What matters

Just found this hilarious conversation snippet from my last (and final 😢) in-camp training session in my e-mail drafts folder.

Just before we were about to commence our orientation route march around the camp…

Me: “Do you realise the entire battalion is not listening to [the route march conducting officer]?”

NSman A: “What he’s saying doesn’t matter; what matters is that he’s saying it.”

On keng-ing – with a valid reason.

I received a comment on my previous post which I don’t agree with entirely.

Nevertheless, I’m publishing it because it presents a counter-argument to the topic of keng-ing ICT:

Do consider that people can be held back from obtaining jobs and/or career advancements because of an ICT they have to attend.

Not everybody’s boss is as understanding about ICT and as willing as other bosses to give up their human resource.

Not every line of employment allows for work to be cleared from home, offsite or after a few weeks.

And not every unit is as kind or as understanding when allowing for deferment of an ICT for work purposes.

In the not uncommon case, consider the scenario when – mind you, it’s when, not if – one gets called up for ICT during the period of a major event such as a trade show.

If deferment is refused, one can kiss his advancement or even job security goodbye.

In a much more common scenario, one may just be refused at the point of hire because of an impending ICT or one’s NS liabilities.

So what’s fair and unfair?

What would you do to put bread on the table, especially when you know you need to be looking out for yourself?

Because our country sure ain’t gonna do that and not everyone is in this wonderful position where he can go for 21 days of ICT and expect to come back to the same job and income.

I, too, hope for changes to the NS system but let’s not play the moral police and demonize all who ‘keng’ for their myriad of reasons.

NS is military conscription. The citizen is not provided with an option or choice.

One cannot be faulted for simply wanting to find a way out from this arrangement.

PREVIOUS POSTS:

  1. Back to normal programming – but at what price?
  2. Back to normal programming – but at what price? (Part II)

Back to normal programming – but at what price? (part II)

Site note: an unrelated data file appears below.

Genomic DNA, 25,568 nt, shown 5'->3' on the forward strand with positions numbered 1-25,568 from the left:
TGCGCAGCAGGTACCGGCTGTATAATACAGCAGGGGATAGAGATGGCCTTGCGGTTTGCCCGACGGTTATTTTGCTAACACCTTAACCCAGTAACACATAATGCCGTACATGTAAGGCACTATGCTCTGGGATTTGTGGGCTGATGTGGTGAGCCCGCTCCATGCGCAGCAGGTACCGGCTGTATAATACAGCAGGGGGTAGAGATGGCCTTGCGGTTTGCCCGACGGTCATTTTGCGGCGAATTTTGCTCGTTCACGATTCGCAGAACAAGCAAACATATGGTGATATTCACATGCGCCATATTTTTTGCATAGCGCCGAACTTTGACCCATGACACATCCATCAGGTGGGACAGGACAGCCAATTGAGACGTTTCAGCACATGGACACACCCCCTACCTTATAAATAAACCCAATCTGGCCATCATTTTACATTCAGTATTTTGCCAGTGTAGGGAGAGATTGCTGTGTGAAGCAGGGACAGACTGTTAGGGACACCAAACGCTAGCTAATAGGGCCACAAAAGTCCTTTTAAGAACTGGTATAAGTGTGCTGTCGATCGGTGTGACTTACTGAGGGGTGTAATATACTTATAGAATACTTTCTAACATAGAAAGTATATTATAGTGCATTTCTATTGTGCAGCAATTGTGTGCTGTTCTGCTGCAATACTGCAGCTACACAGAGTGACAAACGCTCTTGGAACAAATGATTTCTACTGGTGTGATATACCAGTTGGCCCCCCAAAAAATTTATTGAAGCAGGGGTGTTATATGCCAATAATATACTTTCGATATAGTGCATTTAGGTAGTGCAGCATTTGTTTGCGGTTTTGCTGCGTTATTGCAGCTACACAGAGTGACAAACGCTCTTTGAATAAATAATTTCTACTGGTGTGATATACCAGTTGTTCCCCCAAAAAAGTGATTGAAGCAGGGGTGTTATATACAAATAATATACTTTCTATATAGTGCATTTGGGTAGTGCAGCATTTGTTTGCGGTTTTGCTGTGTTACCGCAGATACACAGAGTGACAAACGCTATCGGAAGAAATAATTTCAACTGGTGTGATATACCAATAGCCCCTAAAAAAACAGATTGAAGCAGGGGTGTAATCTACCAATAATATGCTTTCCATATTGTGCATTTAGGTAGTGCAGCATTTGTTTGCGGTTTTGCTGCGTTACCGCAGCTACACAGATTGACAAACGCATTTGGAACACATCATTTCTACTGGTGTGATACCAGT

Compromise is not an option. But chao keng is.

Someone from my unit couldn’t join us for this year’s ICT, but he had this to say in response to my post [1]:

First, congrats on the ATEC evaluation [2]. I heard that the unit’s results were great, so kudos to all of you. I really wish I could’ve been there.

Anyway, I read your blog post so here are some of my thoughts on the matter.

Let me start off by playing the devil’s advocate:

  1. It’s your own fault for not keng-ing too, and
  2. How equal is equal? What should be the level and the kind of compensation that would justify service?

On the matter of keng-ing
Unfortunately, I think the first statement is one that people who keng (and trust me, many people come to mind) will immediately respond with, and I don’t think that it is a necessarily bad option.

The fact that this statement can be made suggests that the system rewards those who keng; that is to say, the penalties for keng-ing i.e. not enjoying tax benefits for a financial year are not punitive enough.

To be even more cynical – given that this is Singapore – perhaps what we need are more sticks, not carrots, to get people to serve.

Parity and compensation
This leads me to the second point about parity: you served 2.5 weeks whereas I served none.

So what kind of measures would ensure our contributions were equal? If I did community service?

Unfortunately, the system again seems to be rigged, because those who can keng are those with the wherewithal to do so – be it finding a new job or studying overseas, or paying off a specialist to write letters so that they can get out of serving.

When the system seems to be so rigged, is there any way we can wring any kind of equivalence out of it?

***

I remember my colleagues and I once discussed this matter over lunch.

I naively wondered out loud if we could pay people who served their ICT a quantum over NS make-up pay.

Hence, servicemen would not only get make-up pay to ensure no loss of wages, but also an additional quantum on top of that based on a couple of factors such as rank, ability to be deployed in the field, etc.

Of course, my peers and bosses told me I was silly and that no one would pay for it.

But that’s the Singapore mentality, isn’t it?

Because they don’t care who does the work as long as it’s done, for a nice low price.

Hence, people who are stellar performers like [redacted] get earmarked to do more and more, and people who keng fall through the cracks.

The point I’m trying to make is that unless the current model of NS changes – and changes dramatically, at that – these systemic problems of inequality will be perpetuated.

And for that kind of change, we’ll need political change.

***

In any case, I feel bad about missing the ATEC evaluation. I really do.

And when it comes to my turn to make up the training I’ve missed, I know I’ll have to go to some other unit and train with perfect strangers.

And that’s a part of the price I have to pay, and it’s a price I’ve accepted.

But I don’t think that this kind of sentiment is common.

I don’t know, really.

Maybe I wrote this long message out of guilt because I missed the ATEC evaluation with you guys and your blog post was a convenient starting point…

LINKS

    [1] …in response to my post:

    [2] the ATEC Evaluation.